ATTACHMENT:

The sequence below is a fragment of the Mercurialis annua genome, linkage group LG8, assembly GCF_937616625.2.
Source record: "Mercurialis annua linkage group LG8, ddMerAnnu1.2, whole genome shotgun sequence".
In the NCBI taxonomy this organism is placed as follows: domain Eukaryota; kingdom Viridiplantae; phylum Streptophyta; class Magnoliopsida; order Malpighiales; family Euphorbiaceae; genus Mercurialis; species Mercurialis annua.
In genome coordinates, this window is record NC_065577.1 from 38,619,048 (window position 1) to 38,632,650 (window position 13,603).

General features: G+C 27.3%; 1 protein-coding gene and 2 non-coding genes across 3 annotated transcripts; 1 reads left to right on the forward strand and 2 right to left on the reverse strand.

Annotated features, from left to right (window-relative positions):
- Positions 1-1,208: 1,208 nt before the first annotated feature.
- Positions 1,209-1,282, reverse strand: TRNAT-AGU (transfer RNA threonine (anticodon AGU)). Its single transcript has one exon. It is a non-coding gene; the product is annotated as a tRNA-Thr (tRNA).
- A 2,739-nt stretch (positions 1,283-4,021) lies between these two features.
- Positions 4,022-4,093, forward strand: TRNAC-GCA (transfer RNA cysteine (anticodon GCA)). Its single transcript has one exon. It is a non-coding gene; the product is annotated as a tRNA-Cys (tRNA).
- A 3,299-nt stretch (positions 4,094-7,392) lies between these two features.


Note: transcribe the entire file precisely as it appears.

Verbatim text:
The sequence below is a fragment of the Mercurialis annua genome, linkage group LG8, assembly GCF_937616625.2.
Source record: "Mercurialis annua linkage group LG8, ddMerAnnu1.2, whole genome shotgun sequence".
In the NCBI taxonomy this organism is placed as follows: domain Eukaryota; kingdom Viridiplantae; phylum Streptophyta; class Magnoliopsida; order Malpighiales; family Euphorbiaceae; genus Mercurialis; species Mercurialis annua.
In genome coordinates, this window is record NC_065577.1 from 38,619,048 (window position 1) to 38,632,650 (window position 13,603).

General features: G+C 27.3%; 1 protein-coding gene and 2 non-coding genes across 3 annotated transcripts; 1 reads left to right on the forward strand and 2 right to left on the reverse strand.

Annotated features, from left to right (window-relative positions):
- Positions 1-1,208: 1,208 nt before the first annotated feature.
- Positions 1,209-1,282, reverse strand: TRNAT-AGU (transfer RNA threonine (anticodon AGU)). Its single transcript has one exon. It is a non-coding gene; the product is annotated as a tRNA-Thr (tRNA).
- A 2,739-nt stretch (positions 1,283-4,021) lies between these two features.
- Positions 4,022-4,093, forward strand: TRNAC-GCA (transfer RNA cysteine (anticodon GCA)). Its single transcript has one exon. It is a non-coding gene; the product is annotated as a tRNA-Cys (tRNA).
- A 3,299-nt stretch (positions 4,094-7,392) lies between these two features.